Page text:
TOKYO, 14 March 2013 – UNICEF today announced that Japan will make its largest humanitarian contribution to UNICEF in its 67-year history. The government said it would donate US$189.5 million from its supplementary budget for a wide range of programmes in 35 developing countries and territories.
Over 80 per cent of the massive aid package will go toward 29 African countries. The rest, which amounts to US$35.6 million, is earmarked for Afghanistan and five nations and territories in the Middle East, including Iraq, Jordan and Lebanon affected by the Syrian conflict.
“This extraordinary donation from the Japanese government and the people of Japan is a measure of their deep humanity. Their contribution will help transform the lives of millions of children enduring conflict and hardship,” said UNICEF Executive Director Anthony Lake.
“Even when times are tough at home, the generosity of the Japanese is not diminished,” he added. “US$189.5 million is not only a very large number. It is polio vaccines, seats in classrooms, anti-retroviral drugs, clean water and so much more. The Japanese people should be very proud of making such a difference.”
The humanitarian aid will help finance UNICEF’s core programmes such as nutrition, health, education, child protection and water, sanitation and hygiene for the most vulnerable children in fragile countries. For example, US$20 million will allow UNICEF to accelerate its efforts to prevent malaria in 11 African countries.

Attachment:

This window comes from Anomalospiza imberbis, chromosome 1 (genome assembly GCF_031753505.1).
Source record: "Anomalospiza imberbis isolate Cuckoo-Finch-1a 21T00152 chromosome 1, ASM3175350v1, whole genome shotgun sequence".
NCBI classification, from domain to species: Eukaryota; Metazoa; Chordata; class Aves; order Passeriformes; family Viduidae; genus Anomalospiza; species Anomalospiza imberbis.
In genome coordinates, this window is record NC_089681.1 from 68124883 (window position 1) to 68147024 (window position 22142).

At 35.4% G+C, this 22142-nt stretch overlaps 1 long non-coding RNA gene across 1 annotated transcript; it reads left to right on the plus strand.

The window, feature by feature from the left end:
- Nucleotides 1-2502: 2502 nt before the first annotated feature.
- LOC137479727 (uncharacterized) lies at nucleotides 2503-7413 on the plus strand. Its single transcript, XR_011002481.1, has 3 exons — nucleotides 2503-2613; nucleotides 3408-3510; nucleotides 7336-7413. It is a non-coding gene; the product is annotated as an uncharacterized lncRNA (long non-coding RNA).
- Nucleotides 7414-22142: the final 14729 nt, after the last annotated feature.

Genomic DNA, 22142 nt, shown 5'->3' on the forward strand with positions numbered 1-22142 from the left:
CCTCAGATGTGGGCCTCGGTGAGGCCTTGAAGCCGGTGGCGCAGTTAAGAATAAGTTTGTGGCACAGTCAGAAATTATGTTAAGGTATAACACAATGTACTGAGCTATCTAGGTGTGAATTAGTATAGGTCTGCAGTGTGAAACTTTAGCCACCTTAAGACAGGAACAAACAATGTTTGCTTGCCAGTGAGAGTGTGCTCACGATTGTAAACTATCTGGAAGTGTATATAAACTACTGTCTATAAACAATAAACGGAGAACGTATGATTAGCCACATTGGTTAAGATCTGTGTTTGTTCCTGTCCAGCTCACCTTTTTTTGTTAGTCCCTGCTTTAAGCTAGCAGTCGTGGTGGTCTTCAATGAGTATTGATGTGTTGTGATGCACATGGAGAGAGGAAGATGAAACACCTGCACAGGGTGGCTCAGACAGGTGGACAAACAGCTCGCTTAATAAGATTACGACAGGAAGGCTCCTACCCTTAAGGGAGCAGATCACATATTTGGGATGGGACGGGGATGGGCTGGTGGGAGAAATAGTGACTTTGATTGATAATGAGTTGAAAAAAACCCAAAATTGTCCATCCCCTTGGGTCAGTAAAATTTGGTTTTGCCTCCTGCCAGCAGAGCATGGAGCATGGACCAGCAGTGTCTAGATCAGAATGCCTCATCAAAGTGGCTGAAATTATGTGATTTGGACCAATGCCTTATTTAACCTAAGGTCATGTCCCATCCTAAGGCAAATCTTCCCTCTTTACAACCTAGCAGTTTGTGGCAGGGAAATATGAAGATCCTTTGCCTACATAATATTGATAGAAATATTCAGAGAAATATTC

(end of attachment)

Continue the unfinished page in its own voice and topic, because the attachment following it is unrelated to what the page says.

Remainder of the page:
To date, Japan has given UNICEF in foreign aid a total of US$219.1 million in 2013.
UNICEF works in more than 190 countries and territories to help children survive and thrive, from early childhood through adolescence. The world’s largest provider of vaccines for developing countries, UNICEF supports child health and nutrition, good water and sanitation, quality basic education for all boys and girls, and the protection of children from violence, exploitation, and AIDS. UNICEF is funded entirely by the voluntary contributions of individuals, businesses, foundations and governments. For more information about UNICEF and its work visit: www.unicef.org
For more information, please contact:
Kunihiko Chris Hirabayashi, Director UNICEF Tokyo, Tel. +81-3-5467-4431, +81-80-2072-8827
Peter Smerdon, UNICEF New York, Tel: + 1 212 303 7984, Mobile: + 1 917 213 5188, firstname.lastname@example.org